And yet there is a real value that the convert brings: other experiences, other contexts, other perspectives, all of which are somehow "digested" into klal Yisrael – the Jewish people. It is this "foreign fertilizer" which, in the proper proportion, allows the religion to flourish. For Judaism, like any other religion, cannot survive if it becomes stagnant or too insular. Yet it must, especially in light of its small numbers, be careful about change. What a paradox!

So yes, it is the role of the convert to become one with the people and help it to grow like corn – tall and strong. Simultaneously, the convert must be invisible, indistinguishable from other Jews – become part of the root itself, knowing he or she is as sweet to G!d as wine.

Now, onto the deeper issue. Traditionally, "Jews by Choice" are seen as Jewish neshamot – souls – that happen to have been born (or reborn) into non-Jewish bodies. At a first glance, this view could be seen as even more insular: "Converts were never really not Jewish, so we don’t allow any outsiders in at all." Nothing could be further from the truth.

What this view acknowledges is the deep, visceral pull that our spiritual selves feel towards Ein Sof – That which is without limit or definition. Whatever religious or spiritual practice one has, once you have felt that tug, it is hard to ignore it.

And it is a tug that pulls you in a particular direction, even though the path or process is often unclear. Usually, the path has familiar elements to it, but inevitably our journey will require something new from us: some fundamental change.

This view – that converts are Jewish souls, no matter what their physical lineage – acknowledges the strength of that pull, and how it must uproot one from one’s "comfort zone." How important is this pull?

Consider that the Messiah is taught will be a descendant of Ruth’s – a convert! And that Rabbi Akiva, one of the greatest Talmudic scholars, was also a convert!

The point is that the power of this pull to the Eternal One is formidable, if we give ourselves to it. It will change our lives, and, G!d-willing, make us a force for good in this world – no matter what our path.


Sunday, January 3rd, 2010

Shmot - Miracles

Art by Maggidah Shoshannah Brombacher, Ph.D.
Visit her gallery
Contact her at – originals from this series are available.

"And the more they degraded [Israel], the more it increased, and the more it expanded…" (Parasha Sh’mot; Exodus 1:12)

According to Rabbi Akiba, Israel was redeemed from Egypt on account of its righteous women. What did they do? Read this sweetly fantastic tale:

When the women went to draw water, God deposited small fishes in their pitchers, with the result that they found them half filled with water and half with fishes. These they brought to their husbands, and then put on two pots, one for hot water and one for fish, and they used to feed them, wash them, anoint them and give them to drink, and cohabited with them between the mounds in the field. And as soon as they became pregnant, they went back to their homes; and when the time of their giving birth was due, they went into the field and gave birth under the apple tree. God then sent an angel from on high to cleanse and beautify the newborns like a midwife. As soon as the Egyptians perceived them, they sought to slay them, but a miracle occurred and they were swallowed into the ground. They then brought oxen and plowed upon their backs. But after the Egyptians departed, they burst forth and came out of the ground as the grass of the field. And as soon as they grew up, they came in herds to their respective homes.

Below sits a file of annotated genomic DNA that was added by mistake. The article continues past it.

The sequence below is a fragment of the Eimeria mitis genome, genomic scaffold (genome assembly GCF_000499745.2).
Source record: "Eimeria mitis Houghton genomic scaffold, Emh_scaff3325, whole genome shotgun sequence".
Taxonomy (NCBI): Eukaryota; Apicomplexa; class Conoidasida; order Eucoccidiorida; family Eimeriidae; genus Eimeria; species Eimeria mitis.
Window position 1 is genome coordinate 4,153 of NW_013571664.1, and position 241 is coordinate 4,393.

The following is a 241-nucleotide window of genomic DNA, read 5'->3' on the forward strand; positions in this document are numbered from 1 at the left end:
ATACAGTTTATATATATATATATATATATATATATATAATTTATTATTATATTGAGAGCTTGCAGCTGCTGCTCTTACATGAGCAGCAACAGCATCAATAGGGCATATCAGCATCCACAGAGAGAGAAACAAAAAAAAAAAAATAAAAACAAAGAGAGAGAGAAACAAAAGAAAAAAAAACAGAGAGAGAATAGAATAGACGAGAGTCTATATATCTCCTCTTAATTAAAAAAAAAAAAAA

Midrash Rabbah – Exodus I:12

What is the dilemma that drives this midrash? It lies deep beneath the surface, based on the faulty assumption that if something bad happens, it is a punishment for something we did wrong. Following this logic, if we were in Egypt for something we did wrong, how did we merit redemption – release from bondage?

The sages – in this case, Rabbi Akiva – take a deceptively radical position: it was the merit of the women that redeemed us. How so? By standing up to Pharaoh’s genocidal decrees, despite the apparent impossibility of individual women overcoming the force of Egypt.

Once they embarked on their course, filled with holy chutzpah and determination, then the miracles began: fish created to feed the men; angels as midwives, babies popping from beneath the earth in a mystical fecundity.

Did they pray to G!d for these miracles? No, they acted first, and then G!d intervened. This was the promise we made at Sinai: na-aseh v’nishma – we will do, and we will hear (Exodus 24:7).

Keep the sweetly fantastic images of this midrash in your mind as you face the challenges the world places before you. In so doing, remember that G!d will bless us with strength when we rise up to greet those challenges. And some of that strength may manifest itself in the most unlikely ways!


Sunday, December 13th, 2009

Art by Maggidah Shoshannah Brombacher, Ph.D.